Like this comment
Posted by voter
a resident of Professorville
on Apr 5, 2011 at 5:56 pm

Bob,

I agree with you that parents are essential ingredients in helping their children value and attain a great eduction - - that's why I sent mine to private schools, even though I could have sent them to Paly. I don't understand how the PA public schools are ranked in the top 100 in the nation, my personal observations made it clear to me that my children deserved much better. Guess that's in part why they also got to go to Harvard . . . because I cared, my kids cared and most of their private school teachers were really good teachers.


Like this comment
Posted by voter 2
a resident of Leland Manor/Garland Drive
on Apr 5, 2011 at 7:23 pm

Great voter 1. Your children are off to Harvard. You think when they finish that they might consider going back to school for another year to get a teaching credential so they can make a difference? Maybe a few of the complainers could roll up their sleeves and actually get out there and change the World?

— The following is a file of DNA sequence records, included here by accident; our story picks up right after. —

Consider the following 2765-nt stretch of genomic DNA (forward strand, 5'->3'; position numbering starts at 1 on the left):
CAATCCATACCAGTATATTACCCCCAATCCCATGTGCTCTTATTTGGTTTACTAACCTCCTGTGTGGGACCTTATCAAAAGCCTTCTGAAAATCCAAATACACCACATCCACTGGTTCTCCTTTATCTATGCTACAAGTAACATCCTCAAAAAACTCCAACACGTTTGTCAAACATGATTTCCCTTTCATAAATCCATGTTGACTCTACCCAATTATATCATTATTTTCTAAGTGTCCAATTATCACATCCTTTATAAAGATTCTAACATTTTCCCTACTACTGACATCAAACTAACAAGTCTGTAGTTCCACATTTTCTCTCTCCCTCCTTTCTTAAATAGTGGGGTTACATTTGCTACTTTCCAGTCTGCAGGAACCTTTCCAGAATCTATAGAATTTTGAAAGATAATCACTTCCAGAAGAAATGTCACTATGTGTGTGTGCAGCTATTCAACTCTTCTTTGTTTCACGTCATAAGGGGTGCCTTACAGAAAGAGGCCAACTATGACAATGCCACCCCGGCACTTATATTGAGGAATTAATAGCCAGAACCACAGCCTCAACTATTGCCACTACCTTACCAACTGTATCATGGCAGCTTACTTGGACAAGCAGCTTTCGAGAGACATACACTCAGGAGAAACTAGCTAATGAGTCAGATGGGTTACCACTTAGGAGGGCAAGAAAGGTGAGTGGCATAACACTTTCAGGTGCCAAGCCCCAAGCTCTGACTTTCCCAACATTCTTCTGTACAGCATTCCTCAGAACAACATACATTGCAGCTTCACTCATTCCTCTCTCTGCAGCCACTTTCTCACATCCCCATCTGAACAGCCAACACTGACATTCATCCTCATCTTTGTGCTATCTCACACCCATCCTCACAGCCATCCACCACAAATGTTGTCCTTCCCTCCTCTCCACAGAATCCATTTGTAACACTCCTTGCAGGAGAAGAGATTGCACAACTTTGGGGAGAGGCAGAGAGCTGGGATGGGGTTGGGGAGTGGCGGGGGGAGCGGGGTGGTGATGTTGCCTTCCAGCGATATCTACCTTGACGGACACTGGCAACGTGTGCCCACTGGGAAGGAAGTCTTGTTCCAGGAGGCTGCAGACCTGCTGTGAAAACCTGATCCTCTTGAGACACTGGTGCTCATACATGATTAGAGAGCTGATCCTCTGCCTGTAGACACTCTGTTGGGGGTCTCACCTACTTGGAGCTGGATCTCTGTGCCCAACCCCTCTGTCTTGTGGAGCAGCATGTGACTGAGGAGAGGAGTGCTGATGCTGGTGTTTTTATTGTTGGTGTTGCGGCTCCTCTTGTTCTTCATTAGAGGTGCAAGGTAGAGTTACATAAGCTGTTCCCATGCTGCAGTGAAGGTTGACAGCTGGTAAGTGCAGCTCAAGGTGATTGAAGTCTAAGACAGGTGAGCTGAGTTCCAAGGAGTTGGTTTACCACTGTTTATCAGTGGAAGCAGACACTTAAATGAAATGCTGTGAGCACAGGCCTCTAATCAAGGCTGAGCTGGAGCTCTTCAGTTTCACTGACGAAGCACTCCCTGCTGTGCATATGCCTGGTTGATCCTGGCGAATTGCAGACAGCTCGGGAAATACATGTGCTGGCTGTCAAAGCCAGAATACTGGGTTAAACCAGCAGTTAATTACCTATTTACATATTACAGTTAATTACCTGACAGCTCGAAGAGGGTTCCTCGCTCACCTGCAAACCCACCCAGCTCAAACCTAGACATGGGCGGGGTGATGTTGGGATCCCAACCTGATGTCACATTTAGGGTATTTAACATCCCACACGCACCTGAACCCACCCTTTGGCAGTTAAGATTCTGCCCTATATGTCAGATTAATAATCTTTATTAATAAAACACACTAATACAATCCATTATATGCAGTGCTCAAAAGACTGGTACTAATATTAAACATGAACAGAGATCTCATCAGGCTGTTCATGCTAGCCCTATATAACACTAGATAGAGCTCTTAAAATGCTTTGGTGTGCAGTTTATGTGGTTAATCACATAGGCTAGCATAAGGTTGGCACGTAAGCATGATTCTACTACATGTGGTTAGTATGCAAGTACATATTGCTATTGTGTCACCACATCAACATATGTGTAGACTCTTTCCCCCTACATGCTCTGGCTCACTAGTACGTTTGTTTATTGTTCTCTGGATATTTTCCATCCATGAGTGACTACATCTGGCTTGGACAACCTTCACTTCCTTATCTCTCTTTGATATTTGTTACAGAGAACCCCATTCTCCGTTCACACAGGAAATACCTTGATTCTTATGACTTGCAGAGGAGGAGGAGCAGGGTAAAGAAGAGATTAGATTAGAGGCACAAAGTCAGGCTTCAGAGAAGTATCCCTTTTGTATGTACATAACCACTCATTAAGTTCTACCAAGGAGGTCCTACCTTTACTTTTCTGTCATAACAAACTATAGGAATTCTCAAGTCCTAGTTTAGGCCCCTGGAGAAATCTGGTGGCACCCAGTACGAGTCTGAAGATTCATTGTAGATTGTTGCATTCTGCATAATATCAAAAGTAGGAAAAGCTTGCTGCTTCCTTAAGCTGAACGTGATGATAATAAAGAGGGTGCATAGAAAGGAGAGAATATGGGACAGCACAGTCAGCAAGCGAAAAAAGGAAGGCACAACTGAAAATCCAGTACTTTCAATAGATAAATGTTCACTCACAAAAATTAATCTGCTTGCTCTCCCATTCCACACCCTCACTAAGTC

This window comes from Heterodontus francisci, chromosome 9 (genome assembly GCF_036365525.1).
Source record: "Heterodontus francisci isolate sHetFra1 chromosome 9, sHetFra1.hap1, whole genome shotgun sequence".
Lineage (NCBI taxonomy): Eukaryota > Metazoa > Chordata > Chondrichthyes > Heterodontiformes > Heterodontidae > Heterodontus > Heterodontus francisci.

Like this comment
Posted by Bob
a resident of Palo Alto Orchards
on Apr 5, 2011 at 7:34 pm

Voter,
Palo Alto Schools are basically run like private schools. I'm sure private school was just a great fit for your kids and that is understandable. Palo Alto Schools have parents with high expectations who at times are hard to please but the bottom line is Palo Alto parents take great pride in the schools and invest time and money in the schools. Public School Districts are all about the clients they serve. Cupertino, Los Altos, Los Gatos.... all these parents and kids are motivated to get an education and see value in getting an education. To blame teachers for failing school systems is ridiculous. Racial demographics in California have changed dramatically in the last ten years and the race with the biggest jump in population just does not value education for the most part and in most cases. You have to want it! I might play for a bad coach at a time in my life but if I want to succeed I will work hard and overcome. All starts with the parents and work ethic! Also, no one was complaining about tenure ten years ago when economy was awesome and no one wanted to be a teacher. Sour grapes.